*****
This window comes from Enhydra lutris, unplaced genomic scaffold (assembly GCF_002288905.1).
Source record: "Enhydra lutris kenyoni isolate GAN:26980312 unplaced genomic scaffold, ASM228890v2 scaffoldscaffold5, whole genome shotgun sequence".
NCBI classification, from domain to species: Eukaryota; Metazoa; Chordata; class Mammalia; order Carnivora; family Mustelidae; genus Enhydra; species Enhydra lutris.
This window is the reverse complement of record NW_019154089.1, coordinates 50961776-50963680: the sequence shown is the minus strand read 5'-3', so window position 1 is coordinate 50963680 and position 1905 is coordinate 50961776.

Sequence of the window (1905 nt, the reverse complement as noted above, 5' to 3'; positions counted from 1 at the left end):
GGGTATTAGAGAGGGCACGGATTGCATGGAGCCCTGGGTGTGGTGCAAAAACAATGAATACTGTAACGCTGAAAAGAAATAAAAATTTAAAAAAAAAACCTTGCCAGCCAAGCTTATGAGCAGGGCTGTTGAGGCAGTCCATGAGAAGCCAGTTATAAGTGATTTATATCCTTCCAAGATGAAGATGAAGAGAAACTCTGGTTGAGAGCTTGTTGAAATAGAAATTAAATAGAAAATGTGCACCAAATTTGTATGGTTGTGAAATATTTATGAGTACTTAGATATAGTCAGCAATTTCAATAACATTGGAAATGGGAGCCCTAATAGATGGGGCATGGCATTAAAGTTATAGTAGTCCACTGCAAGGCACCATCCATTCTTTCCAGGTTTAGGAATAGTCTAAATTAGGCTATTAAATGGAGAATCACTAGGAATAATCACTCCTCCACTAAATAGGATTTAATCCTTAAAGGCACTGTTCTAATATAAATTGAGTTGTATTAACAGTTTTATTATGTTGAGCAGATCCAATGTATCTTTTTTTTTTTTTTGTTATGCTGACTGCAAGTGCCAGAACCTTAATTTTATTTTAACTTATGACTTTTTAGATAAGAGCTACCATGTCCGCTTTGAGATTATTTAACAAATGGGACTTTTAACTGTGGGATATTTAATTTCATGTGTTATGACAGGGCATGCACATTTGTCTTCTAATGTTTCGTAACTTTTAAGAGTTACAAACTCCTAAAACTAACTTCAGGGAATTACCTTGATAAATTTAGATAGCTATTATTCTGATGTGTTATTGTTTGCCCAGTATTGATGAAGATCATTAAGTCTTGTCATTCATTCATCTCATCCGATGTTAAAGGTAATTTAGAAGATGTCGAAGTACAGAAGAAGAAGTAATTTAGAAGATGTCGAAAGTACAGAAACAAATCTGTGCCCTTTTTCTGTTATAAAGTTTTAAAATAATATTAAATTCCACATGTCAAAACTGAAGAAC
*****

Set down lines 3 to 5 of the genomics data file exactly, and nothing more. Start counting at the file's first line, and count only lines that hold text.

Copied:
NCBI classification, from domain to species: Eukaryota; Metazoa; Chordata; class Mammalia; order Carnivora; family Mustelidae; genus Enhydra; species Enhydra lutris.
This window is the reverse complement of record NW_019154089.1, coordinates 50961776-50963680: the sequence shown is the minus strand read 5'-3', so window position 1 is coordinate 50963680 and position 1905 is coordinate 50961776.

Sequence of the window (1905 nt, the reverse complement as noted above, 5' to 3'; positions counted from 1 at the left end):